1. 1. First, planning models, in which scenarios did not account for a drought event of such magnitude, had not been updated using the latest hydrology data available. It is likely that the potential effects of climate change on dam inflows had been underestimated since the plans used at the city, provincial and, national levels initially indicated that the city was water-secure until 2022. But it turned out that the city was more vulnerable than these plans indicated. While the severity of the drought, a 1-in-590-year event, could not have been foreseen, resilience planning, including extensive use of climate change scenarios, might have helped to be better prepared.

  2. 2. Second, delayed water restriction decisions and enforcement, and a lack of leadership, amongst others, further aggravated water provision difficulties during the drought. Indeed, the city’s exclusive reliance on traditional surface water sources made it more vulnerable in a context of much-reduced rainfall because when the drought hit, the city had limited ability to abstract water from alternative sources. Diversification of water supply through an optimised portfolio of grey and green infrastructure including water conservation measures, ground water abstraction, reuse and desalination, is needed and henceforth prioritised.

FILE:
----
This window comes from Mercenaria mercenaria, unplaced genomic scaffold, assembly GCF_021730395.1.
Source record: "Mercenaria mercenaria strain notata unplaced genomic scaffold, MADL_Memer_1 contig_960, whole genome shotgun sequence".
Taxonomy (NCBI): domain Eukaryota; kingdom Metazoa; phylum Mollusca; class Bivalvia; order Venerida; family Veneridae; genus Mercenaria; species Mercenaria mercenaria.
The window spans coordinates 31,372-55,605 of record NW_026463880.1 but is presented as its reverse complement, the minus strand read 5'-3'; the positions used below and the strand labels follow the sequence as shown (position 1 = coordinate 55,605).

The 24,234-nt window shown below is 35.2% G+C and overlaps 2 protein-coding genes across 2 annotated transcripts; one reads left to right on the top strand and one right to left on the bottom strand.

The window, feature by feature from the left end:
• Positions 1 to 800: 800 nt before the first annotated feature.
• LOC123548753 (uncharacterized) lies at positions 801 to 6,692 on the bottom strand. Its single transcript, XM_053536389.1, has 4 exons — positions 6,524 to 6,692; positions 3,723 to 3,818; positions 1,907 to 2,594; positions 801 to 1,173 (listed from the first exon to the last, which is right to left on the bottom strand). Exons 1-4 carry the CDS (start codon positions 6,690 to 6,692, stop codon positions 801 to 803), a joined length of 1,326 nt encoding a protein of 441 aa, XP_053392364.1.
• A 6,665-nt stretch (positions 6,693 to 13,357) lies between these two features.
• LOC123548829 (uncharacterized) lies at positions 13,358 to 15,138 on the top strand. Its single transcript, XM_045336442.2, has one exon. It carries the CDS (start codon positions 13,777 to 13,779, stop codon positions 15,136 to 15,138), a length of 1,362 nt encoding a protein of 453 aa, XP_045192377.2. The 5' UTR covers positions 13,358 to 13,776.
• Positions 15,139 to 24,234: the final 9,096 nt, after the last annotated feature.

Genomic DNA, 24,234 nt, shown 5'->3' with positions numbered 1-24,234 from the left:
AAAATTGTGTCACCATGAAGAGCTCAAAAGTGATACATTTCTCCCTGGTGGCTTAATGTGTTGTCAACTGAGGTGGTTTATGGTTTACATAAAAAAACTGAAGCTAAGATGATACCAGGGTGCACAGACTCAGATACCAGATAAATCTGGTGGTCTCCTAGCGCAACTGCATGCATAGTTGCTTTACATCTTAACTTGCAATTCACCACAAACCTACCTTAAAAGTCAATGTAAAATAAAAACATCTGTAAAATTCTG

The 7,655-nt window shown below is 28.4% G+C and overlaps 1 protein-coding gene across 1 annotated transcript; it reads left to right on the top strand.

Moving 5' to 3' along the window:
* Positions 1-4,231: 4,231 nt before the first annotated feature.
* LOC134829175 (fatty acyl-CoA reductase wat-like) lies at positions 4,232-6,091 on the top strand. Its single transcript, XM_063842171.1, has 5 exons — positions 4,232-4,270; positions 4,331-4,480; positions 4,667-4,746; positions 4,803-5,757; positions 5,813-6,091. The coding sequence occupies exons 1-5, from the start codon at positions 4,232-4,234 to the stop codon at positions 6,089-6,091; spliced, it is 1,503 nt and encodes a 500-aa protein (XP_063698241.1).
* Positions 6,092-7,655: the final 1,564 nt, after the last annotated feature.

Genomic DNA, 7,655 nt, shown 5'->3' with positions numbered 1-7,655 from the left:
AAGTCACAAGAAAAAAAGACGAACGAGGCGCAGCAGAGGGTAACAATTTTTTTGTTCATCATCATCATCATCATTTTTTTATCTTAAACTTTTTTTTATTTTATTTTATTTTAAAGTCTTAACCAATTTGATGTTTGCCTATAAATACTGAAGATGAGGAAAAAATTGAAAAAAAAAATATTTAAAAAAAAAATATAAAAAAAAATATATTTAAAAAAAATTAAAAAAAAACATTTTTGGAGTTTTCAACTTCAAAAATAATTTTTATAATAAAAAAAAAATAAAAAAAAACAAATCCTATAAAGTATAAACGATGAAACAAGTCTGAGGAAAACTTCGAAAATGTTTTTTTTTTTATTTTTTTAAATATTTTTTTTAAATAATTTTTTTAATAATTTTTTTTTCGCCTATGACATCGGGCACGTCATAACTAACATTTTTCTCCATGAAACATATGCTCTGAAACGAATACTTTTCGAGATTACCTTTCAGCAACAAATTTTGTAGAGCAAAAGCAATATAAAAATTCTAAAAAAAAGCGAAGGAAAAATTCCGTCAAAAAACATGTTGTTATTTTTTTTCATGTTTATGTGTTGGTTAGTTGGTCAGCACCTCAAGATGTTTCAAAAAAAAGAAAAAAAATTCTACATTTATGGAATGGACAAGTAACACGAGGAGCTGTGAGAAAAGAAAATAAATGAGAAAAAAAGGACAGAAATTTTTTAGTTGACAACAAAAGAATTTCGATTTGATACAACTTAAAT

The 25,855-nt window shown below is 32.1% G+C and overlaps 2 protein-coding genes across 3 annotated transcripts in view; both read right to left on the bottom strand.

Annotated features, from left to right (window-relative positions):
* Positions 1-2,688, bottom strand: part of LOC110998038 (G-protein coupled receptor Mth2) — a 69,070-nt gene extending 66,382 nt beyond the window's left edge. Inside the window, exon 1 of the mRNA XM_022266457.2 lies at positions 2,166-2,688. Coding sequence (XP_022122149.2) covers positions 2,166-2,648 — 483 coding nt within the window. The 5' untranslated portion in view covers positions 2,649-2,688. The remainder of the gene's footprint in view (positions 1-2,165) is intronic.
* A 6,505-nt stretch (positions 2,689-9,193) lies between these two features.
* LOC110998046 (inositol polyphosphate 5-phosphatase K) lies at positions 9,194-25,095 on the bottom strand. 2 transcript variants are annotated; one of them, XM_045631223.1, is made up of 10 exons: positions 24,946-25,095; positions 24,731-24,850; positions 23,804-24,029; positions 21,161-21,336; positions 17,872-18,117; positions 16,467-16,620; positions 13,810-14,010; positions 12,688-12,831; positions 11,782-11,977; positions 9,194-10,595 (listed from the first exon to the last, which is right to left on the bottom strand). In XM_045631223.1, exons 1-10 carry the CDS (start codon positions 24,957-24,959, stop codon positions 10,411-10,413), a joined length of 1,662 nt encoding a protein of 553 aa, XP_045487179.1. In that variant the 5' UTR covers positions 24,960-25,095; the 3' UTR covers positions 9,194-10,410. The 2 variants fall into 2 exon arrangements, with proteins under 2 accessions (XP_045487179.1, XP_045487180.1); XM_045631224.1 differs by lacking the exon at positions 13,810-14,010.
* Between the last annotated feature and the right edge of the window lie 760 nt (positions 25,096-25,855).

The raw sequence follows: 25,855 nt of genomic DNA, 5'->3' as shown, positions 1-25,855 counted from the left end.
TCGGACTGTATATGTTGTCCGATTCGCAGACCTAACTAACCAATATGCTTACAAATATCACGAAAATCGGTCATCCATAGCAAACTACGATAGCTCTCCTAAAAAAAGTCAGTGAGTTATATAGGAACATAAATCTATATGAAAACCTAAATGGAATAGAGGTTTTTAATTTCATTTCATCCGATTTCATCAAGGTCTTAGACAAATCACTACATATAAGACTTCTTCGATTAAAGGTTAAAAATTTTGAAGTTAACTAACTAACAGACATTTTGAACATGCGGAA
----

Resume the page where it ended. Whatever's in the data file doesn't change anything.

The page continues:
3. 3. Third, the drought highlighted the absence of a holistic and effective water management policy. In 2019, with the objective to drive better resilience and preparedness to a future crisis, the city of Cape Town developed a Water Strategy aiming for a more holistic, integrated and multi-level approach to water management, in close coordination with the national government reconciliation strategy. The COVID-19 disruption may challenge implementation and delay the achievement of these goals, but is also an important testing ground for some lessons learned during the previous water crisis.